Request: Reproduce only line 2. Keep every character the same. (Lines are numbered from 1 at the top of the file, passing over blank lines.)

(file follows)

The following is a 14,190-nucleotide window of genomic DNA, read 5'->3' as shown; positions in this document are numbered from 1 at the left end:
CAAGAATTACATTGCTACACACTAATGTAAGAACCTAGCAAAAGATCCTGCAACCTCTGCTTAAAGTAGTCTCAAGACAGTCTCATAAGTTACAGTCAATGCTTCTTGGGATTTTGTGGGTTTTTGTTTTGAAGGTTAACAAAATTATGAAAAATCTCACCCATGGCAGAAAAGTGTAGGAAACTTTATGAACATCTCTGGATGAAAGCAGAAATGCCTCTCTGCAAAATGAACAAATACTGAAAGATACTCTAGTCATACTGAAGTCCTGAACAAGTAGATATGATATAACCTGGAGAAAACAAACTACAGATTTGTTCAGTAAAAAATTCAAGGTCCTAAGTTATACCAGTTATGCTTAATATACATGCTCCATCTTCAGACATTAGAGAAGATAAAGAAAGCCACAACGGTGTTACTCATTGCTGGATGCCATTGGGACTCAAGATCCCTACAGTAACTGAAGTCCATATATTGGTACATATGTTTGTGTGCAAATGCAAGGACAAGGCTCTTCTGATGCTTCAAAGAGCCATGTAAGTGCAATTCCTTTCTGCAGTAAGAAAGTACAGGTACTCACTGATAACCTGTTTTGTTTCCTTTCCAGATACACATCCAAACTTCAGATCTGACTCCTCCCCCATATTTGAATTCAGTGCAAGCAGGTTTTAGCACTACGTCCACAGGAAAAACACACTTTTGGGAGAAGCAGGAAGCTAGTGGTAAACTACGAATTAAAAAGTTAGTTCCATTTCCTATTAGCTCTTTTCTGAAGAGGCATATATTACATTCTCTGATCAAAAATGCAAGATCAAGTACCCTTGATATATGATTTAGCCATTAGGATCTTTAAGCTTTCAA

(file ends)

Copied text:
CAAGAATTACATTGCTACACACTAATGTAAGAACCTAGCAAAAGATCCTGCAACCTCTGCTTAAAGTAGTCTCAAGACAGTCTCATAAGTTACAGTCAATGCTTCTTGGGATTTTGTGGGTTTTTGTTTTGAAGGTTAACAAAATTATGAAAAATCTCACCCATGGCAGAAAAGTGTAGGAAACTTTATGAACATCTCTGGATGAAAGCAGAAATGCCTCTCTGCAAAATGAACAAATACTGAAAGATACTCTAGTCATACTGAAGTCCTGAACAAGTAGATATGATATAACCTGGAGAAAACAAACTACAGATTTGTTCAGTAAAAAATTCAAGGTCCTAAGTTATACCAGTTATGCTTAATATACATGCTCCATCTTCAGACATTAGAGAAGATAAAGAAAGCCACAACGGTGTTACTCATTGCTGGATGCCATTGGGACTCAAGATCCCTACAGTAACTGAAGTCCATATATTGGTACATATGTTTGTGTGCAAATGCAAGGACAAGGCTCTTCTGATGCTTCAAAGAGCCATGTAAGTGCAATTCCTTTCTGCAGTAAGAAAGTACAGGTACTCACTGATAACCTGTTTTGTTTCCTTTCCAGATACACATCCAAACTTCAGATCTGACTCCTCCCCCATATTTGAATTCAGTGCAAGCAGGTTTTAGCACTACGTCCACAGGAAAAACACACTTTTGGGAGAAGCAGGAAGCTAGTGGTAAACTACGAATTAAAAAGTTAGTTCCATTTCCTATTAGCTCTTTTCTGAAGAGGCATATATTACATTCTCTGATCAAAAATGCAAGATCAAGTACCCTTGATATATGATTTAGCCATTAGGATCTTTAAGCTTTCAA